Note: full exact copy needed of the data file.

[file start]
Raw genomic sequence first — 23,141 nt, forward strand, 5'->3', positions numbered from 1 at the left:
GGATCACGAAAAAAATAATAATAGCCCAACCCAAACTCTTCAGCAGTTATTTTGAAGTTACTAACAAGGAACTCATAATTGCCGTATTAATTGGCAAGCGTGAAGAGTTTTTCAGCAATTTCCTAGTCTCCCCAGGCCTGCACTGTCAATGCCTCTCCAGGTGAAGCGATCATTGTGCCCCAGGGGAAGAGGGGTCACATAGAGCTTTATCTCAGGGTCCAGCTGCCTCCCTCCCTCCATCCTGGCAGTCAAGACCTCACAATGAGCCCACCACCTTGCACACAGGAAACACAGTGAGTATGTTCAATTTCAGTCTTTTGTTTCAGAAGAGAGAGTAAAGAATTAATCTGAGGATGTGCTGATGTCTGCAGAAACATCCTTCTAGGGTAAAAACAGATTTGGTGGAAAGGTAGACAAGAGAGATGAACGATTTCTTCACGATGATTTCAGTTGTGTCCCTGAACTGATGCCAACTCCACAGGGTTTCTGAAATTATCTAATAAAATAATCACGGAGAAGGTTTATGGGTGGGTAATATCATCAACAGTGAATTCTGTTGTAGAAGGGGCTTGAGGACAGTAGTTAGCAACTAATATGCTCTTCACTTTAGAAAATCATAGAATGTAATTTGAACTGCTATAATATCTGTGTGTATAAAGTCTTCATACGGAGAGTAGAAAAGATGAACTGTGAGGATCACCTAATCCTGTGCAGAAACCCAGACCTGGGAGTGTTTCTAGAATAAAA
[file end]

Raw genomic sequence first — 23,141 nt, forward strand, 5'->3', positions numbered from 1 at the left:
GGATCACGAAAAAAATAATAATAGCCCAACCCAAACTCTTCAGCAGTTATTTTGAAGTTACTAACAAGGAACTCATAATTGCCGTATTAATTGGCAAGCGTGAAGAGTTTTTCAGCAATTTCCTAGTCTCCCCAGGCCTGCACTGTCAATGCCTCTCCAGGTGAAGCGATCATTGTGCCCCAGGGGAAGAGGGGTCACATAGAGCTTTATCTCAGGGTCCAGCTGCCTCCCTCCCTCCATCCTGGCAGTCAAGACCTCACAATGAGCCCACCACCTTGCACACAGGAAACACAGTGAGTATGTTCAATTTCAGTCTTTTGTTTCAGAAGAGAGAGTAAAGAATTAATCTGAGGATGTGCTGATGTCTGCAGAAACATCCTTCTAGGGTAAAAACAGATTTGGTGGAAAGGTAGACAAGAGAGATGAACGATTTCTTCACGATGATTTCAGTTGTGTCCCTGAACTGATGCCAACTCCACAGGGTTTCTGAAATTATCTAATAAAATAATCACGGAGAAGGTTTATGGGTGGGTAATATCATCAACAGTGAATTCTGTTGTAGAAGGGGCTTGAGGACAGTAGTTAGCAACTAATATGCTCTTCACTTTAGAAAATCATAGAATGTAATTTGAACTGCTATAATATCTGTGTGTATAAAGTCTTCATACGGAGAGTAGAAAAGATGAACTGTGAGGATCACCTAATCCTGTGCAGAAACCCAGACCTGGGAGTGTTTCTAGAATAAAA